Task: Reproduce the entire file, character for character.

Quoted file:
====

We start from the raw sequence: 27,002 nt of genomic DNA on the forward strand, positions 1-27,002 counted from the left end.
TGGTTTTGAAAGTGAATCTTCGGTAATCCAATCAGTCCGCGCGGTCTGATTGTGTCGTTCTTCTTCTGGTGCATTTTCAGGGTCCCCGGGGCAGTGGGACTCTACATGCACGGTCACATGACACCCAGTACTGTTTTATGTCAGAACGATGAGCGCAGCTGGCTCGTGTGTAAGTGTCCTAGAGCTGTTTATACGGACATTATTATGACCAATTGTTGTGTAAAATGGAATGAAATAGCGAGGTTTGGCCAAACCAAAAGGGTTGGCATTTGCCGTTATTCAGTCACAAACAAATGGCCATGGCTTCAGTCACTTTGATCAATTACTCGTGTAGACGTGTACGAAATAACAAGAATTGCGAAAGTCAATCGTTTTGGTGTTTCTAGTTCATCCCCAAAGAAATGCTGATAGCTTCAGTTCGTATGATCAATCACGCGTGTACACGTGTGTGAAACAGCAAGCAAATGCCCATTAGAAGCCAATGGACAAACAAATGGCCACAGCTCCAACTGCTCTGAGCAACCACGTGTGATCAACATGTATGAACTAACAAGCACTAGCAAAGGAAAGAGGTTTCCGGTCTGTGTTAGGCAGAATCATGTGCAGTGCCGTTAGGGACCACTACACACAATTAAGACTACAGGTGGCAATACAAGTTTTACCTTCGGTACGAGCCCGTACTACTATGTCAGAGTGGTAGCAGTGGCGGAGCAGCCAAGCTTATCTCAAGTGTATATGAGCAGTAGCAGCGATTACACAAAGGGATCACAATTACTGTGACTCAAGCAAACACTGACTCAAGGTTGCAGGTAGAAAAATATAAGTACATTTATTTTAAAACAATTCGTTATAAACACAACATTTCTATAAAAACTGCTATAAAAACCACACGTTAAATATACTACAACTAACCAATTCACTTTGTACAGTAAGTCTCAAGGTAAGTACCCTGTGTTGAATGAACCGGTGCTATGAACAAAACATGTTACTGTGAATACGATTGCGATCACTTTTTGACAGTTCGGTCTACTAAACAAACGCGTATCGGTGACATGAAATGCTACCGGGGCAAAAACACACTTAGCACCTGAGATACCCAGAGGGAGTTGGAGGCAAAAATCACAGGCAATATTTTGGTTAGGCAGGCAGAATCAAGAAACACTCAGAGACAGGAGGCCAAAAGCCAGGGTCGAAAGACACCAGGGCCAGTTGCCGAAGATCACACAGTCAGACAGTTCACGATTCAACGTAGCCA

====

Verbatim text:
We start from the raw sequence: 27,002 nt of genomic DNA on the forward strand, positions 1-27,002 counted from the left end.
TGGTTTTGAAAGTGAATCTTCGGTAATCCAATCAGTCCGCGCGGTCTGATTGTGTCGTTCTTCTTCTGGTGCATTTTCAGGGTCCCCGGGGCAGTGGGACTCTACATGCACGGTCACATGACACCCAGTACTGTTTTATGTCAGAACGATGAGCGCAGCTGGCTCGTGTGTAAGTGTCCTAGAGCTGTTTATACGGACATTATTATGACCAATTGTTGTGTAAAATGGAATGAAATAGCGAGGTTTGGCCAAACCAAAAGGGTTGGCATTTGCCGTTATTCAGTCACAAACAAATGGCCATGGCTTCAGTCACTTTGATCAATTACTCGTGTAGACGTGTACGAAATAACAAGAATTGCGAAAGTCAATCGTTTTGGTGTTTCTAGTTCATCCCCAAAGAAATGCTGATAGCTTCAGTTCGTATGATCAATCACGCGTGTACACGTGTGTGAAACAGCAAGCAAATGCCCATTAGAAGCCAATGGACAAACAAATGGCCACAGCTCCAACTGCTCTGAGCAACCACGTGTGATCAACATGTATGAACTAACAAGCACTAGCAAAGGAAAGAGGTTTCCGGTCTGTGTTAGGCAGAATCATGTGCAGTGCCGTTAGGGACCACTACACACAATTAAGACTACAGGTGGCAATACAAGTTTTACCTTCGGTACGAGCCCGTACTACTATGTCAGAGTGGTAGCAGTGGCGGAGCAGCCAAGCTTATCTCAAGTGTATATGAGCAGTAGCAGCGATTACACAAAGGGATCACAATTACTGTGACTCAAGCAAACACTGACTCAAGGTTGCAGGTAGAAAAATATAAGTACATTTATTTTAAAACAATTCGTTATAAACACAACATTTCTATAAAAACTGCTATAAAAACCACACGTTAAATATACTACAACTAACCAATTCACTTTGTACAGTAAGTCTCAAGGTAAGTACCCTGTGTTGAATGAACCGGTGCTATGAACAAAACATGTTACTGTGAATACGATTGCGATCACTTTTTGACAGTTCGGTCTACTAAACAAACGCGTATCGGTGACATGAAATGCTACCGGGGCAAAAACACACTTAGCACCTGAGATACCCAGAGGGAGTTGGAGGCAAAAATCACAGGCAATATTTTGGTTAGGCAGGCAGAATCAAGAAACACTCAGAGACAGGAGGCCAAAAGCCAGGGTCGAAAGACACCAGGGCCAGTTGCCGAAGATCACACAGTCAGACAGTTCACGATTCAACGTAGCCA